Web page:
Sunday, April 17, 2016

Towers Falling by Jewell Parker Rhodes

Shot taken at the bowling alley because I couldn't put it down!

Have you found a middle grade novel that appropriately covers 9/11 for their readers?  I didn't think so and you probably won't until this July when Jewell Parker Rhodes's Towers Falling is released, just in time for the 15th anniversary.

I have been a fan of Jewell's since Ninth Ward, where Hurricane Katrina was the backdrop. In her historical fiction book, Sugar, Jewell opened our minds to the world of segregation on the plantation, as well as how Chinese workers were hired to harvest the sugar cane alongside the African Americans. I have yet to read Bayou Magic, Jewell's book that takes place right before the Gulf oil spill, although many of my students did and each one enjoyed it.

We were lucky enough to receive ARCs of Towers Falling from Little Brown, as part of the Faculty Lounge program.  Students have read it under the guidance of Mr. Reischer and the reviews have all been glowing.  Even Mrs. Warland read it and she loved it.  It was time for me to get my hands on it, especially since we have a date to Skype with Jewell this Tuesday!

I love having Saturday morning dates with a book and yesterday's did not disappoint.  This is the story of Deja, who just moved into Avalon Family Residence, the homeless shelter, with her parents and younger brother and sister.  Deja, a lifelong Brooklynite, has never really experienced much outside her world, a world where she really hasn't seen her Dad smile, ever, and he is sick all the time.  There's something wrong with Dad but what is it? She wishes she could understand and make things better.  Wishes it were more concrete.  I love this line (p.107), "If he had a cast, I'd write my name on it."  It's always easier for anyone, young and old, to understand when there is an official diagnosis.

Now in her new school, Brooklyn Collective Elementary, Deja's mind is opened. She becomes friends with Ben, a transplant to Brooklyn from Arizona after his parents' divorce and Sabeen, whose family is from Turkey. They are learning in depth about 9/11. Deja knows nothing and wonders why it's even important to learn.  "It's hard enough figuring out now," she thinks. (p. 34)

Finally, Deja, with the help of her friends and teachers, begins to piece together the puzzle.  Why is Dad sick?  What exactly happened on September 11, 2001?  What is the meaning of home and family and how do we keep them together?  In this story of love, friendship and hope, Jewell manages to answer them all.  Be sure and keep tissues and some Turkish delights handy, for you never know when a nerve might be pinched and a tear or two will drop.  Nothing a triangle of baklava can't fix, though.

What's in the Box?

     Yesterday I ran into a former student of mine, a 6th grader.  She shared with me that she read Booked in one day.  "Couldn't put it down," she said. "Unputdownable, right?" She was thrilled that Kwame included a Walking Dead reference.  "I was talking to him at the Dewey Duty lunch and he asked me what I was into.  I told him I loved The Walking Dead," she smiled.  "Think he put that in because of me?"  We'll never know but man is it nice to imagine it's true.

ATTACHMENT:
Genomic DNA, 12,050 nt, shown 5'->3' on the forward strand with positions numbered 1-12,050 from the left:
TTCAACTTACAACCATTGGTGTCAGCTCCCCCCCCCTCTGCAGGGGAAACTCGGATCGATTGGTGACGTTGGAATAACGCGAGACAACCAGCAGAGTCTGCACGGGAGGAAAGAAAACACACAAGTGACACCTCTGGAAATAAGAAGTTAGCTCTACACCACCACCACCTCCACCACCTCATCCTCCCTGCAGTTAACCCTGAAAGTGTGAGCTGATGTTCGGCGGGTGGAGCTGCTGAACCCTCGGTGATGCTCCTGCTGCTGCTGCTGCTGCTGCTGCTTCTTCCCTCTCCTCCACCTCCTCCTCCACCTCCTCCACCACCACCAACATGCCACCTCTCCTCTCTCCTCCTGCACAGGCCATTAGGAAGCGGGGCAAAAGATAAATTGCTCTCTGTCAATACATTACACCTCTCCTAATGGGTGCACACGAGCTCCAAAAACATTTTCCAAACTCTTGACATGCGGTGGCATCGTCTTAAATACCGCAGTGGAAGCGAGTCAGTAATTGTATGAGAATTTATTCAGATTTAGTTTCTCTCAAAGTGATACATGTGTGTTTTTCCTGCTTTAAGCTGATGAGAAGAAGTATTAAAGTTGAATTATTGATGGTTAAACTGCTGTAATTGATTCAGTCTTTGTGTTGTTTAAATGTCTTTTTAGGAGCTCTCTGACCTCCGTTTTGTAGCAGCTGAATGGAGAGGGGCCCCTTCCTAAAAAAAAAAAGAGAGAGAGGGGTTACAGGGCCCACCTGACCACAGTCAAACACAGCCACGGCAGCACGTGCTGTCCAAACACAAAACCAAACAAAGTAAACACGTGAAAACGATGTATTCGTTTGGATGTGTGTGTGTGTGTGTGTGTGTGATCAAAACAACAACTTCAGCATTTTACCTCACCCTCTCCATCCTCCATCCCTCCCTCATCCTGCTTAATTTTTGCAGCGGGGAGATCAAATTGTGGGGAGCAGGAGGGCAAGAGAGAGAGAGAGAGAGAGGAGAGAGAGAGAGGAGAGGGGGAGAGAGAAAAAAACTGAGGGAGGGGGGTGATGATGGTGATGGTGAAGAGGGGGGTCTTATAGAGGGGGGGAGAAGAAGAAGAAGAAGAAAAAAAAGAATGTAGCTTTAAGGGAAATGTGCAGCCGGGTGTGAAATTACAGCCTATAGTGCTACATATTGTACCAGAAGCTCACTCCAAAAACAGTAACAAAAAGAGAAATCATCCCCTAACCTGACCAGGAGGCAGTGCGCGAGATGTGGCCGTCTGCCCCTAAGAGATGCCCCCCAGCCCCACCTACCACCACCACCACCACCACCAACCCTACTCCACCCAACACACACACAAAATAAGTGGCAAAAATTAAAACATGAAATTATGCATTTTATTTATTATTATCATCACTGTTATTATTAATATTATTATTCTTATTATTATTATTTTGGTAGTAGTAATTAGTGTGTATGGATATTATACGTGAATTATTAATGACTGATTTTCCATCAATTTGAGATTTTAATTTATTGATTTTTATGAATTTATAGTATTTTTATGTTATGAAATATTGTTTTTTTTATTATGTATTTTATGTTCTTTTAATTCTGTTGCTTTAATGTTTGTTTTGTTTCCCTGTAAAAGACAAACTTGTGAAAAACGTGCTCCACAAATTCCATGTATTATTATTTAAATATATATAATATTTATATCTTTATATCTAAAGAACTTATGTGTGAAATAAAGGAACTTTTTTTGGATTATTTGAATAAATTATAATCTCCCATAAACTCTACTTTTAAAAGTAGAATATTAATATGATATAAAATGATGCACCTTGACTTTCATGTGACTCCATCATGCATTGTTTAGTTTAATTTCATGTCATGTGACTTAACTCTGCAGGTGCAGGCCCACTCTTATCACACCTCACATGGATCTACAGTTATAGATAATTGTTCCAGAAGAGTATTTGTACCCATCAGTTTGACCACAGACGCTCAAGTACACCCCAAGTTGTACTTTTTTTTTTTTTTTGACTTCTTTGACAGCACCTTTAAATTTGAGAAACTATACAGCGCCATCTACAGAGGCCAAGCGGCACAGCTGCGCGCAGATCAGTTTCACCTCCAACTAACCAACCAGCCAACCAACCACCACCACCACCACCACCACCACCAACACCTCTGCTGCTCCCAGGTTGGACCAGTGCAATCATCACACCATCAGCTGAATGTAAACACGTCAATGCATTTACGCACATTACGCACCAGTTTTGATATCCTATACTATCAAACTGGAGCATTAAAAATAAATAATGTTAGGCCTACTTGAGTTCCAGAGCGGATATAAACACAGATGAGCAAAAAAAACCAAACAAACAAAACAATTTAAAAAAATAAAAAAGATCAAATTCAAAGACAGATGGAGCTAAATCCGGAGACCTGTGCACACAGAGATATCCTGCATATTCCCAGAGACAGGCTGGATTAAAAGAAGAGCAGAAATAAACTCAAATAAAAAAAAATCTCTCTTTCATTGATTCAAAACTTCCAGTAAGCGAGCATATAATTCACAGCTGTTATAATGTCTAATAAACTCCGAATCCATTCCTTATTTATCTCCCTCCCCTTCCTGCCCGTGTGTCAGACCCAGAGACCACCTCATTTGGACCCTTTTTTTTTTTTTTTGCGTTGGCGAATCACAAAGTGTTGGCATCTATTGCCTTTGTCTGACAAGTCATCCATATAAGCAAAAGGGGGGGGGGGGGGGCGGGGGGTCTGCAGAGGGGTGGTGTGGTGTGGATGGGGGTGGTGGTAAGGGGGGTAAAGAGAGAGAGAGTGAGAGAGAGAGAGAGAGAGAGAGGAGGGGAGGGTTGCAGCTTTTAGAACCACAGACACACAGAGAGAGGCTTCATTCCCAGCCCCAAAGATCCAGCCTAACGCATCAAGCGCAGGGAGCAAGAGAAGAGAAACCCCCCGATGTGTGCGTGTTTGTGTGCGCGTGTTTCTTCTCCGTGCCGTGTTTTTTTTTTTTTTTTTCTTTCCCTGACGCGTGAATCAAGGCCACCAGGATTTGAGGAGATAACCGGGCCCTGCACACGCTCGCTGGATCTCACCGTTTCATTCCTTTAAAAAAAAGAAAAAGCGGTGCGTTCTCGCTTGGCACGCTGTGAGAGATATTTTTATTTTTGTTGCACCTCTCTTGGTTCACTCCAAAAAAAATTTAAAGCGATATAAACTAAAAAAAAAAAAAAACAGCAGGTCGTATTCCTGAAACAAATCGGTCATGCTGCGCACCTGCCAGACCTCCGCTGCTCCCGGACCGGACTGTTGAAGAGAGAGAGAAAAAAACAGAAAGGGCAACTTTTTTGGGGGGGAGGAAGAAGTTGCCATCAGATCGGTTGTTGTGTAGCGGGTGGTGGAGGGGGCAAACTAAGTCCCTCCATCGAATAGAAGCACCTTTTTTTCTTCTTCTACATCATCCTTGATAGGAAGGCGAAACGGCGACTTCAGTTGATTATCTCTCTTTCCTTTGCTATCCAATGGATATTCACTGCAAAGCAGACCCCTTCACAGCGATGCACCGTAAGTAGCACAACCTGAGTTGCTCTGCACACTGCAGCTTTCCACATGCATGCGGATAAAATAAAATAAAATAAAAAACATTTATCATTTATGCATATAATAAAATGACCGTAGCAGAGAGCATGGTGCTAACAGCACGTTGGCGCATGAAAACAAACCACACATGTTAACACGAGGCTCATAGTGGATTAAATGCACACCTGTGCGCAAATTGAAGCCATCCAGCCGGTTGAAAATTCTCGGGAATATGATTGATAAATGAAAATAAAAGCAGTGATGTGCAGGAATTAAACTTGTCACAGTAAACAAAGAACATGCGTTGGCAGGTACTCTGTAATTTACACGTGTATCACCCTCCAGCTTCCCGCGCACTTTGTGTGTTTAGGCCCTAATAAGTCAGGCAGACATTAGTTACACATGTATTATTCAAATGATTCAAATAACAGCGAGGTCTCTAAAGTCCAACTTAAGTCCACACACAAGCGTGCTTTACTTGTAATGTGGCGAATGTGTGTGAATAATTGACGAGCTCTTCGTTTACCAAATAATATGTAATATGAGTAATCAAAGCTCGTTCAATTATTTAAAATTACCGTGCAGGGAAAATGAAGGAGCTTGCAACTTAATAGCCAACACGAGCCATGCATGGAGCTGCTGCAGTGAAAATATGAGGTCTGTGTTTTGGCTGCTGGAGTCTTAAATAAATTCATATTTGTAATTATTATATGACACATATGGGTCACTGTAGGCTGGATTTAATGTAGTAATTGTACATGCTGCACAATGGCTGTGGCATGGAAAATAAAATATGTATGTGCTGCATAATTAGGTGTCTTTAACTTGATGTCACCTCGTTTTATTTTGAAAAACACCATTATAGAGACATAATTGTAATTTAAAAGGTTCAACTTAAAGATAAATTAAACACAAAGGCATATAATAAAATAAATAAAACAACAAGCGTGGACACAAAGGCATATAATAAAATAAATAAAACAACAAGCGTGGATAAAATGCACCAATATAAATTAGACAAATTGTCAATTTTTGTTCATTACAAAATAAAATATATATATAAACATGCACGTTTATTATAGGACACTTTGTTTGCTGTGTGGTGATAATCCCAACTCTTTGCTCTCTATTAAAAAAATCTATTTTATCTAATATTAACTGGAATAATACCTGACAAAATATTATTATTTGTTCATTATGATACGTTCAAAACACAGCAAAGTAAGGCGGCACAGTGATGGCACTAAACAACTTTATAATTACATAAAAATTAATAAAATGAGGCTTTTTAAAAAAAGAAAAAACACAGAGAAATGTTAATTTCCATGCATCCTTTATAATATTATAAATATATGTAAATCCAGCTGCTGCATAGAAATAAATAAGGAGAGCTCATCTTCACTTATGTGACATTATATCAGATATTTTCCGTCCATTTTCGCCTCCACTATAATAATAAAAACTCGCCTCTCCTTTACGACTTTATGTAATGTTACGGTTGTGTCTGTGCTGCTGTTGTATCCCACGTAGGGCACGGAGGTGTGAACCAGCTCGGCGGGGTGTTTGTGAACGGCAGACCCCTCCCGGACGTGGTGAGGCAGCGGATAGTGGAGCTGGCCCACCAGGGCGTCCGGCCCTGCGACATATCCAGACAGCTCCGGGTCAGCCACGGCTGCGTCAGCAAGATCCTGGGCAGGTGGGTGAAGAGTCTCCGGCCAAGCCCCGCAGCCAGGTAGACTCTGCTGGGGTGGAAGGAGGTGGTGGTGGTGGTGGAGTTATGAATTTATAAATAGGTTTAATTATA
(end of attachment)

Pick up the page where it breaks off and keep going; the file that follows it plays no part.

"What's in the box?" I asked her. I'm always wondering.
     "Hmmm...I don't think there's anything in there.  I think it represents something, like hope, or promise."  Wow. She continued but I was in a daze at that point.  So impressed.

     I went to school today and found the Middle School newspaper in my mailbox.  I'm not usually on their "mailing list" but when I opened it up, I saw why this issue came to me.  Check it out--a whole article on our Booked party.

*The "video" was the NPR interview
*My popcorn is FAMOUS! Who else can say that?!

I wonder what Zack thinks is in the box....

ps-Yesterday I took my son and his friend bowling.  It dawned on me that not only does Mr. Mac wear Converse but also bowling shoes.  I had to take this shot:

Wednesday, April 6, 2016

Everything but Kwame...

Happy Birthday BOOKED!


The incomparable volunteer, Mrs. Warland, baked 80 red velvet cupcakes,
cut out the soccer balls and put them on each cupcake!

Then she spelled out BOOKED!

Before the party even started, I took a few #BookedAllStars and #BookedSoccer photos:

She couldn't come to the party but she dressed the part anyway!

Let's Get This Party Started!

This afternoon about 60 kids showed up for the birthday party for Kwame's new book, Booked. We had a blast celebrating the past two days at school wearing our Converse. Today we even threw some soccer shirts in the mix.

I'd call that a good crowd for a book birthday!

First we listened to Kwame's interview that was on NPR on Sunday and kids followed along in their books.  
Nearly half of them purchased a book ahead of time.  I even had one young man come with three crumpled five dollar bills hoping to snag one if I had extras.  Lucky for him, I did!  This is the same boy that worked tirelessly last year to create our documentary on the road leading to Kwame's visit to CES in May.  He called it "The Kwame Project."  

I also shared this video that the 2015 Newbery Committee put together.  It was great because I had some of "my" 2015 Newbery Committee members come to the party!  We will forever be bonded.

Books You Find on Google

What's a birthday party without singing?  So we sang!

Finally a picture with feet so you can check out the #BookedAllStars !

Double Messi!